Where $m$ is the number of patches, $x^{(i)}$ is the $i$th patch and $\text{Centroid}(x^{(i)})$ is the centroid that the $i$th patch is assigned to after the most recent iteration.

Test the K-means code with the provided test utility in by running:

python -k -t

If you've passed the test above, try running your K-means method with a bigger dataset. After 50 iterations of K-means with the first 1000 training images and 25 centroids, our RSS is $\sim 807,189 $. You should be able to get the same results by running the evaluator and seeding the random number generator with the -f flag.

python -k -f

Another way to determine if your K-means algorithm is learning sensible features is to view the learned centroids using our provided utility function. To view the first 20 learned centroids, run

python -k -f -v
Your centroids should look similar to Fig 4. Notice how the centroids resemble edges amazingly similar to the receptive fields that activate the simple cells found in V1.

Figure 4: 20 centroids learned from K-means on patches from the first 1000 training images. Notice the edges!

Numpy: Some Numpy functions that may come in handy:

2. Feature Extraction

In this portion of the assignment you will implement the extractFeatures method in the file. This method takes one image object at a time, gets the patches from that image object and then extracts features for each patch. Return the features in a form that will be useful in your supervised classifier. Each image will have $16$x$K$ features where $16$ is the number of patches per image and $K$ is the number of centroids learned in part 1. For each patch of the image, the feature values are the distance to the centroid if that distance is less than the average distance from that patch to all centroids and zero otherwise.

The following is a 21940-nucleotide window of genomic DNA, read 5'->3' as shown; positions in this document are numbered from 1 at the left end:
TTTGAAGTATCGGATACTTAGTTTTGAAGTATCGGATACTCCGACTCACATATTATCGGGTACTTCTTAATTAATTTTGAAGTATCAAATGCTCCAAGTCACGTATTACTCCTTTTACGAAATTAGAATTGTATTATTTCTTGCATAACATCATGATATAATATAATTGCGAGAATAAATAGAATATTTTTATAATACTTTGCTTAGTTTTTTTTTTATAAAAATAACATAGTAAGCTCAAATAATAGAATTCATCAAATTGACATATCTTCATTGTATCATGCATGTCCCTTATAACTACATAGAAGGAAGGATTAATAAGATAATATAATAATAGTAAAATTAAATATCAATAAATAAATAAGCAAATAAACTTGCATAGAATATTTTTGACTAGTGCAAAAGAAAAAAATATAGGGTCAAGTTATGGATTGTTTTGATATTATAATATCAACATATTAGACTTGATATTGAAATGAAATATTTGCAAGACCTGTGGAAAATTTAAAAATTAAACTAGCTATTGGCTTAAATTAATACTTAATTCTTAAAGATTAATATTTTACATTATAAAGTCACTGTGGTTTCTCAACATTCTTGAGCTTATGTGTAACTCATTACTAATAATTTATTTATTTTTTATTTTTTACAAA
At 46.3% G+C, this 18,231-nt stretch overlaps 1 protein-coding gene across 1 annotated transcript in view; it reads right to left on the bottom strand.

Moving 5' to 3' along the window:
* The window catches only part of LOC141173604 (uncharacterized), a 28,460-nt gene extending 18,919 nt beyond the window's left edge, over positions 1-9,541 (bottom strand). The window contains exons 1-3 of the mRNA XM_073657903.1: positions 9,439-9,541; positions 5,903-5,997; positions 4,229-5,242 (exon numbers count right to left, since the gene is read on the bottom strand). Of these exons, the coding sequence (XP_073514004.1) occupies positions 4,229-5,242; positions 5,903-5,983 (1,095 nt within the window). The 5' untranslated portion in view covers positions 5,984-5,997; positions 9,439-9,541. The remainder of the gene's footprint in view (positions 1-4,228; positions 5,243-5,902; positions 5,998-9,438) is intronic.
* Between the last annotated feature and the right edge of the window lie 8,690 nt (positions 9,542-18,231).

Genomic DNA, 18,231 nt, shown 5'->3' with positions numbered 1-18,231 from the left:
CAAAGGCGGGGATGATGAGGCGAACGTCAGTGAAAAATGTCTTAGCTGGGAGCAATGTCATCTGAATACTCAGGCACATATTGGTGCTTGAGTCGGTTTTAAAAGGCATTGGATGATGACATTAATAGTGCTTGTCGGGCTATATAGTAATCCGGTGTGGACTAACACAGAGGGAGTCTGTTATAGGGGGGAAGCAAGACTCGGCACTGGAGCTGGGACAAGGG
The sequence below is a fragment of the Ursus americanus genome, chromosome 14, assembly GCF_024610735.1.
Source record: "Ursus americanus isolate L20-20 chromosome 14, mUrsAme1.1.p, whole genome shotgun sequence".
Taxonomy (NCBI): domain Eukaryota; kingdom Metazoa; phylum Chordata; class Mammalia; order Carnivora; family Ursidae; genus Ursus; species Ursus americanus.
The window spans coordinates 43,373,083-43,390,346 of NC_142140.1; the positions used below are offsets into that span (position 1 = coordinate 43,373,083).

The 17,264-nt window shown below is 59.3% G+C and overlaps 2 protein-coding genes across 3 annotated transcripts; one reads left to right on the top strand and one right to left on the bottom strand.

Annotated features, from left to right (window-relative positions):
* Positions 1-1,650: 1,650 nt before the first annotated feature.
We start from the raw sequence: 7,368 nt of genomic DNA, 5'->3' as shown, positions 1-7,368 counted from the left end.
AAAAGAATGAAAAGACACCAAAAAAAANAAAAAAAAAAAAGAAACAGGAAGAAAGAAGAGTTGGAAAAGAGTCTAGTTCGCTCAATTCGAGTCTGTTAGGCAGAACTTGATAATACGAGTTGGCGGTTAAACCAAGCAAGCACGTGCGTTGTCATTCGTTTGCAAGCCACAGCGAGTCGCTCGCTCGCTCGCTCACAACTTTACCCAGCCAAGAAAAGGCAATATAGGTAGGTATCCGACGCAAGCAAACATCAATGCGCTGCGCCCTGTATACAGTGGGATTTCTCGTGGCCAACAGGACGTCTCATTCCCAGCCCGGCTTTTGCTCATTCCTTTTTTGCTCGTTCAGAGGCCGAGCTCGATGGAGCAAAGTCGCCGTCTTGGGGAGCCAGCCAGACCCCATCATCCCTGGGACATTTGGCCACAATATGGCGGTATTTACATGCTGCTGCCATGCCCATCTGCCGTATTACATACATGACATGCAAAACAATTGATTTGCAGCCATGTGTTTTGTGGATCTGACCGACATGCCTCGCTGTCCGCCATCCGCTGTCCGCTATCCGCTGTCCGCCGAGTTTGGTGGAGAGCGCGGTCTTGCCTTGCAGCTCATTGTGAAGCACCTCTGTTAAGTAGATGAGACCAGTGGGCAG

$ f_{k}(x) = max\{0,\mu(x)-\|x-c_k\|_2\} $

Where $f_{k}(x)$ is the $k$th feature for patch $x$, $\mu(x)$ is the average distance from $x$ all $K$ centroids and $c_k$ is the $k$th centroid.

Test your feature extraction code by running

python -e

3. Supervised Learning

In this part of the assignment you will implement a logistic regression classifier. First fill in the method train in the file In the train method, first learn the K-means centroids and extract features with the FeatureLearner object you built in parts 1 and 2. After that implement gradient descent to minimize the negative log-likelihood of the data. Initialize the parameter vector $\theta$ from a zero-mean gaussian with 1e-2 standard deviation ($\sim \mathcal{N}(0,1e-2)$).